LEAVE NO TRACE
Reviewed by: Harvey Karten
Director: Debra Granik
Screenwriter: Debra Granik, Anne Rosellini based on Peter Rock’s novel “My Abandonment”
Cast: Ben Foster, Thomasin Harcourt McKenzie, Jeff Kober, Dale Dickey
Screened at: Park Ave., NYC, 4/26/18
Opens: June 29, 2018
A well-researched facet of child psychology states that little girls from about the age of three adore their fathers. Picture them riding piggy-back while their dads take walks around the house or go shopping on city streets. Dads are the role models for the tots until the age that gets them thinking of the virtues of more independence and a look toward celebrity role models. By the time the girls are fourteen or fifteen, they are either rebellious or have enough character to move subtly away from their childhood mentors. In “Leave No Trace” we don’t have much backstory on Tom (Thomasin Harcourt McKenzie) but we do see her as an adolescent whose love for her father, Will (Ben Foster) is so strong that she willingly accompanies him day and night in and around the forests of Oregon. Her compassion for him is influenced by her understanding that he is emotionally ill, a veteran with Post Traumatic Syndrome Disorder who needs to be where he can find peace away from society and cannot abide living either in Portland or even under the roof of a small private dwelling that he is offered by social workers.
In fact we don’t see her resistance to living like Henry David Thoreau until near the conclusion of the story in this tale adapted from Peter Rock’s novel “My Abandonment,” which deals with the thoughts of a man named simply Father together with his conversations with his daughter Caroline.
Of significance is that Will does not consider himself homeless. Forest Park in Oregon is his home and he has no wish to leave, that is, until the police cops him and his child from federal land when the police dog sniffs out the hiding place. Later the tent community is bulldozed by the authorities.
We watch Will try to light a fire from damp wood, and teach his daughter so well that she could probably outdo most young people in ordinary schools. They boil eggs, drink rain water, and find themselves so attached to the mountainous park that they barely appreciate a private room given to them by the good people of Oregon, principally Dale (Dale Dickey) and social worker Jean Bauer (Dale Millican). Ironically, to earn his keep, Will must participate in the preparing of Christmas trees which, given his love for nature and the absurdity of killing trees to put in people’s homes would lead him to turn his back on the good will of the employer. The rural people we see on the screen do not look like the stereotypical folks that would vote for Trump, but then again Oregon takes pride in being a blue state that has no problem legalizing marijuana.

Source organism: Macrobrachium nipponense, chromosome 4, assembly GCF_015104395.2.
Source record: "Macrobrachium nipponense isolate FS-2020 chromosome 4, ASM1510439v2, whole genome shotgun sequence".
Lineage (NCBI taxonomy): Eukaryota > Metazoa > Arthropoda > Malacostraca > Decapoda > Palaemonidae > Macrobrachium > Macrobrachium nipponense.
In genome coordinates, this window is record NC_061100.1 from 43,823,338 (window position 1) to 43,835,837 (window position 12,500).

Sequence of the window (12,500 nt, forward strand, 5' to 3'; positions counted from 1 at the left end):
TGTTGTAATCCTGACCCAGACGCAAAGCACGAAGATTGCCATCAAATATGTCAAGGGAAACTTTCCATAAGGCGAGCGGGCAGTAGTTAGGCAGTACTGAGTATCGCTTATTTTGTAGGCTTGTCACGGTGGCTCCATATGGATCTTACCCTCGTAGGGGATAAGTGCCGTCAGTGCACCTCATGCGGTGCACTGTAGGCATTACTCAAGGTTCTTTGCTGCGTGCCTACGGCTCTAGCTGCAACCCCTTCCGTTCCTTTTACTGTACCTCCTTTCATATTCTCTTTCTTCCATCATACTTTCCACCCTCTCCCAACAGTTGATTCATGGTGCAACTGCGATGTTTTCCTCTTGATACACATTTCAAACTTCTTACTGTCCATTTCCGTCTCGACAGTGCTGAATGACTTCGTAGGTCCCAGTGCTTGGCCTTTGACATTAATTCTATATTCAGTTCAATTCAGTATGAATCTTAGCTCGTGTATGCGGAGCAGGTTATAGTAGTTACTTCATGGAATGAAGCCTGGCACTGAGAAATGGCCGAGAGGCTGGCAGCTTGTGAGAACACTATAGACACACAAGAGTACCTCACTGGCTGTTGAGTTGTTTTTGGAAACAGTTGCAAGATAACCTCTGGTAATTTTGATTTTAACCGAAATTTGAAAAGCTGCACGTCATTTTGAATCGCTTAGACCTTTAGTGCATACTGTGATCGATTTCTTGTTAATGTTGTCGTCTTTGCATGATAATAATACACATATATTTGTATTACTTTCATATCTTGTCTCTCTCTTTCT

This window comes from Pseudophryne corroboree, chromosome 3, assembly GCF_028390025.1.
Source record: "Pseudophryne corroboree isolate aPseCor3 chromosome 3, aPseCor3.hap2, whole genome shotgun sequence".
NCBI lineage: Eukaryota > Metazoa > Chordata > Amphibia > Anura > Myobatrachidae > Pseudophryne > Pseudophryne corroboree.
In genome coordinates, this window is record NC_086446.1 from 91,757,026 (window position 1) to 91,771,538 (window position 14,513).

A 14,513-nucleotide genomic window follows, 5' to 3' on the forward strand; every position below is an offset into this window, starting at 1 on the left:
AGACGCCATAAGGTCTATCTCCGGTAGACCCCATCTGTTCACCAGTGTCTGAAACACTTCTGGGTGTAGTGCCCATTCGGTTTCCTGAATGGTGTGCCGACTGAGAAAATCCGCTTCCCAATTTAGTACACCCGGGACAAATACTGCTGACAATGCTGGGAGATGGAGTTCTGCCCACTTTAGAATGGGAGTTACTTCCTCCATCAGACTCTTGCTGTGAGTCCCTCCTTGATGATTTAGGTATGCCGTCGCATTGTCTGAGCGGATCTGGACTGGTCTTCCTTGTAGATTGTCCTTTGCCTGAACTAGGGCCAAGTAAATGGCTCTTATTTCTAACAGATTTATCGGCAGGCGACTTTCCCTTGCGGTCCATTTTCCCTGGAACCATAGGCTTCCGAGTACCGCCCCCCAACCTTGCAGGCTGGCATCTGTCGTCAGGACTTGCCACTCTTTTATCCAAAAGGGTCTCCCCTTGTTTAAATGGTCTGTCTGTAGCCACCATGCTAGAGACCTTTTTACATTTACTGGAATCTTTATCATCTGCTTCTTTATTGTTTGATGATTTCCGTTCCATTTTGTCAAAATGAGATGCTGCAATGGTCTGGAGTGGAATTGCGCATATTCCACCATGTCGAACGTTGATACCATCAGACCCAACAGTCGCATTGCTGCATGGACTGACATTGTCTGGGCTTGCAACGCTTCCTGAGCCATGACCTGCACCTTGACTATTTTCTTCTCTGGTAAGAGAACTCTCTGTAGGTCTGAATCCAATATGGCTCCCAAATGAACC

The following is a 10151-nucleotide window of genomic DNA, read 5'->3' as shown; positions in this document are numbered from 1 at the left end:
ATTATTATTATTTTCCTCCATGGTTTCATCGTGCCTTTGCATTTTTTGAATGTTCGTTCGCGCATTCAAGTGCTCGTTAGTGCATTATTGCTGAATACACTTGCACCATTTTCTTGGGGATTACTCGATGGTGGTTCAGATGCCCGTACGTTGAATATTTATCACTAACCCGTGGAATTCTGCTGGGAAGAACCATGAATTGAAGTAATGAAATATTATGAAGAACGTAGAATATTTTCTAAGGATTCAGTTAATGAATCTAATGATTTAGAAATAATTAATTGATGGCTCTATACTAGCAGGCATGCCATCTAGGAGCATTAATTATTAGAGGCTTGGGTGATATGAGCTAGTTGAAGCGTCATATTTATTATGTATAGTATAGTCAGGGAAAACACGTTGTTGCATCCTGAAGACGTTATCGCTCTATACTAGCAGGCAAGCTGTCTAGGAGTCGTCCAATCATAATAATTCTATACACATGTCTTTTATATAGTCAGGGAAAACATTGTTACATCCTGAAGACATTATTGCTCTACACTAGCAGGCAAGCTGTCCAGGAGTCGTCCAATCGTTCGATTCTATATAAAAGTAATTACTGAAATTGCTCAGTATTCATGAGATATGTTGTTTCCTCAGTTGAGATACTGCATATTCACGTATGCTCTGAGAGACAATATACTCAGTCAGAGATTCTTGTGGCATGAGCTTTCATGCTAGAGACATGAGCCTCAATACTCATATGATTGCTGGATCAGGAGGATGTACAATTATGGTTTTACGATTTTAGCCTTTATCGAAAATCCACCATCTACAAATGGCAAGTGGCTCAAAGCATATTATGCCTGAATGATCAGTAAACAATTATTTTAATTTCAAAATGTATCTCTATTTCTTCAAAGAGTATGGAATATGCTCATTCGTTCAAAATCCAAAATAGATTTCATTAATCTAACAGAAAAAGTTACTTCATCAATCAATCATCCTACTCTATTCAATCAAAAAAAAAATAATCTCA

The two principals work wonderfully with each other, the dad taking care of a cut on his daughter’s hand while Tom more than reciprocates by helping her father when he has passed out.
You can see how Will is a fish out of water, or in his case a rural person in a social worker’s sophisticated world when he is frustrated with answering true-false to a 450-word psychological test, one which looks to me like an MMPI or Minnisota Multi Personality inventory which now contains 557 items. Gradually, but ultimately, the well-brought-up, decently home-educated teen must consider whether to make her Thoreauvian existence a permanent one while the father must decide how long he is to continue shunning society and allowing his girl to miss out on the social activities of a regular school.
Debra Granik is well-known to lovers of indie movies for her “Winter’s Bone,” featuring a breakthrough performance by Jennifer Lawrence as an Ozark Mountains woman searching for her drug-dealing father. One might guess that “Leave No Trace” will serve to catapult the career of New Zealand-born Thomasin Harcout McKenzie, heretofore known only for her role in TV movies, shorts, and one big-studio drama, “The Hobbit: The Battle of Five Armies.”
“Leave No Trace” is one of those rare PG-rated movies made for adults.
Rated PG. 108 minutes. © 2018 by Harvey Karten, Member, New York Film Critics Online
Story – B
Acting – A-
Technical – B+
Overall – B+